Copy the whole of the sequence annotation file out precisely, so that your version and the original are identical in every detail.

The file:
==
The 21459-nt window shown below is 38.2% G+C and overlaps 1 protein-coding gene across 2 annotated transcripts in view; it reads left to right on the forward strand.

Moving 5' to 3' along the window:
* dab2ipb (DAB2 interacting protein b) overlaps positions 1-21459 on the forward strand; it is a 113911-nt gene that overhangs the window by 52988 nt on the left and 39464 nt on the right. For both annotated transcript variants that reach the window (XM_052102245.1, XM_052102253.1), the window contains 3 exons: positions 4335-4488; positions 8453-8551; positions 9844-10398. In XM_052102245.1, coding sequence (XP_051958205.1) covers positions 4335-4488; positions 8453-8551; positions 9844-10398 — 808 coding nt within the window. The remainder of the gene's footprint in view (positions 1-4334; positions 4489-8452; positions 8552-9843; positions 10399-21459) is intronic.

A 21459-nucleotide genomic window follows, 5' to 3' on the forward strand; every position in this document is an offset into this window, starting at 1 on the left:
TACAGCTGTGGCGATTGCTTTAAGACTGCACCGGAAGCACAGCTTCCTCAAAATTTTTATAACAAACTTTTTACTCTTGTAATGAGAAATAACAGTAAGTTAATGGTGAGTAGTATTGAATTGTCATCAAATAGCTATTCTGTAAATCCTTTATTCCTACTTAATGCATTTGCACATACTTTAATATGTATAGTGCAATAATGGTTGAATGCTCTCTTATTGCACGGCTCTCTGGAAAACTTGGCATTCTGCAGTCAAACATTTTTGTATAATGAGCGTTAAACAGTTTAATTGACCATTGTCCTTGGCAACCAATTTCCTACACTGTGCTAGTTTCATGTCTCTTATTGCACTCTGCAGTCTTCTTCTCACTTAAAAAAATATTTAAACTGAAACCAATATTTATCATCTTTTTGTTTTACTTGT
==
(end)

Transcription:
The 21459-nt window shown below is 38.2% G+C and overlaps 1 protein-coding gene across 2 annotated transcripts in view; it reads left to right on the forward strand.

Moving 5' to 3' along the window:
* dab2ipb (DAB2 interacting protein b) overlaps positions 1-21459 on the forward strand; it is a 113911-nt gene that overhangs the window by 52988 nt on the left and 39464 nt on the right. For both annotated transcript variants that reach the window (XM_052102245.1, XM_052102253.1), the window contains 3 exons: positions 4335-4488; positions 8453-8551; positions 9844-10398. In XM_052102245.1, coding sequence (XP_051958205.1) covers positions 4335-4488; positions 8453-8551; positions 9844-10398 — 808 coding nt within the window. The remainder of the gene's footprint in view (positions 1-4334; positions 4489-8452; positions 8552-9843; positions 10399-21459) is intronic.

A 21459-nucleotide genomic window follows, 5' to 3' on the forward strand; every position in this document is an offset into this window, starting at 1 on the left:
TACAGCTGTGGCGATTGCTTTAAGACTGCACCGGAAGCACAGCTTCCTCAAAATTTTTATAACAAACTTTTTACTCTTGTAATGAGAAATAACAGTAAGTTAATGGTGAGTAGTATTGAATTGTCATCAAATAGCTATTCTGTAAATCCTTTATTCCTACTTAATGCATTTGCACATACTTTAATATGTATAGTGCAATAATGGTTGAATGCTCTCTTATTGCACGGCTCTCTGGAAAACTTGGCATTCTGCAGTCAAACATTTTTGTATAATGAGCGTTAAACAGTTTAATTGACCATTGTCCTTGGCAACCAATTTCCTACACTGTGCTAGTTTCATGTCTCTTATTGCACTCTGCAGTCTTCTTCTCACTTAAAAAAATATTTAAACTGAAACCAATATTTATCATCTTTTTGTTTTACTTGT